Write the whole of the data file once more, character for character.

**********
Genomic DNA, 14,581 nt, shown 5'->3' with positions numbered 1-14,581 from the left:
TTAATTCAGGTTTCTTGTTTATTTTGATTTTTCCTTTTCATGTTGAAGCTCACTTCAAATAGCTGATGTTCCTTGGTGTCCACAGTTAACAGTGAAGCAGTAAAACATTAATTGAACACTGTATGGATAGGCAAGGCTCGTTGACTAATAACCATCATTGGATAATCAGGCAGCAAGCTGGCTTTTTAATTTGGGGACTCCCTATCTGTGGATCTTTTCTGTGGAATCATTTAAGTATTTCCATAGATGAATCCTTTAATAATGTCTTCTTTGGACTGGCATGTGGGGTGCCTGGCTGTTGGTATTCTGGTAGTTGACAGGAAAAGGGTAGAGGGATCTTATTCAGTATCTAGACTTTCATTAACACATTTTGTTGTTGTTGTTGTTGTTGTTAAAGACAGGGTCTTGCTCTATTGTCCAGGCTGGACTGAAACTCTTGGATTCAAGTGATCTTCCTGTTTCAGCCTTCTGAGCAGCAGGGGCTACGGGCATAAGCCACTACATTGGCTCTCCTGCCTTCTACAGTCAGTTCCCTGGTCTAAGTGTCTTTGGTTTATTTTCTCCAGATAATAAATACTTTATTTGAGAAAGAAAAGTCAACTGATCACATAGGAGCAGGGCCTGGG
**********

Genomic DNA, 14,581 nt, shown 5'->3' with positions numbered 1-14,581 from the left:
TTAATTCAGGTTTCTTGTTTATTTTGATTTTTCCTTTTCATGTTGAAGCTCACTTCAAATAGCTGATGTTCCTTGGTGTCCACAGTTAACAGTGAAGCAGTAAAACATTAATTGAACACTGTATGGATAGGCAAGGCTCGTTGACTAATAACCATCATTGGATAATCAGGCAGCAAGCTGGCTTTTTAATTTGGGGACTCCCTATCTGTGGATCTTTTCTGTGGAATCATTTAAGTATTTCCATAGATGAATCCTTTAATAATGTCTTCTTTGGACTGGCATGTGGGGTGCCTGGCTGTTGGTATTCTGGTAGTTGACAGGAAAAGGGTAGAGGGATCTTATTCAGTATCTAGACTTTCATTAACACATTTTGTTGTTGTTGTTGTTGTTGTTAAAGACAGGGTCTTGCTCTATTGTCCAGGCTGGACTGAAACTCTTGGATTCAAGTGATCTTCCTGTTTCAGCCTTCTGAGCAGCAGGGGCTACGGGCATAAGCCACTACATTGGCTCTCCTGCCTTCTACAGTCAGTTCCCTGGTCTAAGTGTCTTTGGTTTATTTTCTCCAGATAATAAATACTTTATTTGAGAAAGAAAAGTCAACTGATCACATAGGAGCAGGGCCTGGG